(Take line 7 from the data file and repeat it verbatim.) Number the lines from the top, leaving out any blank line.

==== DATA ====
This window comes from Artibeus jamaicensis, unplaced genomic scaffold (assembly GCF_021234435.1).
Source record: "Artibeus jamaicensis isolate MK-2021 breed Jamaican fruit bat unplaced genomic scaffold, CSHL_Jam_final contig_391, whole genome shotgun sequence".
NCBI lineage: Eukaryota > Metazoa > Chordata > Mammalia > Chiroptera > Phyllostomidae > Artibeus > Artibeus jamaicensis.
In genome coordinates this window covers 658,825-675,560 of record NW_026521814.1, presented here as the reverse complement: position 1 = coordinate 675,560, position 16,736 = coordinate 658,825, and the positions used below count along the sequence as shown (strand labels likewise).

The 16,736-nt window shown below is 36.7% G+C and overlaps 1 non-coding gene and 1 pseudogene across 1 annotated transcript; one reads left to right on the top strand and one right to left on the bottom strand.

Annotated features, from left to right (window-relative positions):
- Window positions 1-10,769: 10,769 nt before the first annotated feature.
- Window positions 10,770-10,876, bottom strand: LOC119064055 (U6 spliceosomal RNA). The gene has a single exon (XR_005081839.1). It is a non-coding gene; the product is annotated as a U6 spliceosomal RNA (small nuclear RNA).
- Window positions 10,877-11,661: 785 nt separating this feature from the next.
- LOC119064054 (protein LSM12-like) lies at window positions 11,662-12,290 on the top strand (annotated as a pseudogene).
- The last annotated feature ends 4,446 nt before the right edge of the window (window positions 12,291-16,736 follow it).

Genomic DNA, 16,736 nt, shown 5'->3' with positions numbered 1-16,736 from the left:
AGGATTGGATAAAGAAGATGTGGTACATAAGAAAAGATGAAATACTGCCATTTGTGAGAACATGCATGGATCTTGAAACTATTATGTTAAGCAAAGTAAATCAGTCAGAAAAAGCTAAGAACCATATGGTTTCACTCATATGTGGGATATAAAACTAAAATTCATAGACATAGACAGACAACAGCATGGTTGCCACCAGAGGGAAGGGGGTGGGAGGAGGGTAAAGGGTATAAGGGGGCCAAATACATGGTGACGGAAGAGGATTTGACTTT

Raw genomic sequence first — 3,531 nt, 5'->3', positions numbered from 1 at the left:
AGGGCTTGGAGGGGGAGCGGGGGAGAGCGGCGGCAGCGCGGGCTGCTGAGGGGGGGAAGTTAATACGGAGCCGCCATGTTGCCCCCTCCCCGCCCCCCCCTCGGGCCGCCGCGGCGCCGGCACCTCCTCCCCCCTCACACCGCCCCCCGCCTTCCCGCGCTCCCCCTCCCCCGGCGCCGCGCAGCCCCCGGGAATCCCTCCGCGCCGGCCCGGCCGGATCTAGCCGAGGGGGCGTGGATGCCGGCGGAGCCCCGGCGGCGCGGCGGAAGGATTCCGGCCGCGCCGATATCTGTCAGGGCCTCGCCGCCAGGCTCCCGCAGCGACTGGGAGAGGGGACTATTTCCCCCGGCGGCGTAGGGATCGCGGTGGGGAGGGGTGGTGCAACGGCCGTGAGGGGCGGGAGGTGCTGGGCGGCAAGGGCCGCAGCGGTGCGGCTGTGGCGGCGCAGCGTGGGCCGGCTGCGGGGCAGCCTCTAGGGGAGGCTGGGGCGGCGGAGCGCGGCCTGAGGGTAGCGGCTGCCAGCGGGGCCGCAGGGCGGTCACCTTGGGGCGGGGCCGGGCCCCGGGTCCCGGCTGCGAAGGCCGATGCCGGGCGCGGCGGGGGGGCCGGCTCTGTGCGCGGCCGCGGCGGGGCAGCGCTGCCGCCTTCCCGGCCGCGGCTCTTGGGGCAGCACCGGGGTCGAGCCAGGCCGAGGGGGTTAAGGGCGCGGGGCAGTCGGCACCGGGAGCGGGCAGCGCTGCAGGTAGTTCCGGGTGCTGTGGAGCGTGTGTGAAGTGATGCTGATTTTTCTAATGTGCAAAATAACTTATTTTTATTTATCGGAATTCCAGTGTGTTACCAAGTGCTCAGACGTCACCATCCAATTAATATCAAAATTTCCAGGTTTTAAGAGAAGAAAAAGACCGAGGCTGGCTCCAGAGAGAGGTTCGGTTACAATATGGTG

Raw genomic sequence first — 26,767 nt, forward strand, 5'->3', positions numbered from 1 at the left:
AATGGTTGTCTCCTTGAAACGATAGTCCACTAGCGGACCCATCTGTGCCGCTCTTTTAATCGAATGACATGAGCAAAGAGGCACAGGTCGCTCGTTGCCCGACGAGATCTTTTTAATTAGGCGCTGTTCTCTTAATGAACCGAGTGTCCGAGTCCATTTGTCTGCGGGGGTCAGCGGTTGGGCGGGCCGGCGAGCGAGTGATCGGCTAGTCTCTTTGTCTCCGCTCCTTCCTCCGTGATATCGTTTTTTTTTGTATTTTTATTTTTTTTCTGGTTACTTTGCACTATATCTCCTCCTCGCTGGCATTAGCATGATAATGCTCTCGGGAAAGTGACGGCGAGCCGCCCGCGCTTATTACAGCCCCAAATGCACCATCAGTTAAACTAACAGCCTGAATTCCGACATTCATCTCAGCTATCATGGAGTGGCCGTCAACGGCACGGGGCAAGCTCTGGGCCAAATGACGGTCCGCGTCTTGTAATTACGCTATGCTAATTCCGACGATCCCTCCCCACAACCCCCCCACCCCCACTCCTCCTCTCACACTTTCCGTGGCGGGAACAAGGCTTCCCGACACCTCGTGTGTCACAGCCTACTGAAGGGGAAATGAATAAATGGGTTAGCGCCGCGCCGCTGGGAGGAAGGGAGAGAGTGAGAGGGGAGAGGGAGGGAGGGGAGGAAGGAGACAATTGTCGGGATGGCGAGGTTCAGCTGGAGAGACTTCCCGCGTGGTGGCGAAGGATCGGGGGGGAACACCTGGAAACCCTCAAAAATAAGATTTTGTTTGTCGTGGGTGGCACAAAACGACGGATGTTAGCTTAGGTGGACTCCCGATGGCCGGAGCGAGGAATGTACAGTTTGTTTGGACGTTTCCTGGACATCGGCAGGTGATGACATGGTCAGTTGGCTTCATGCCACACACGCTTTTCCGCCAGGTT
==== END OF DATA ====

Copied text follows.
- Window positions 1-10,769: 10,769 nt before the first annotated feature.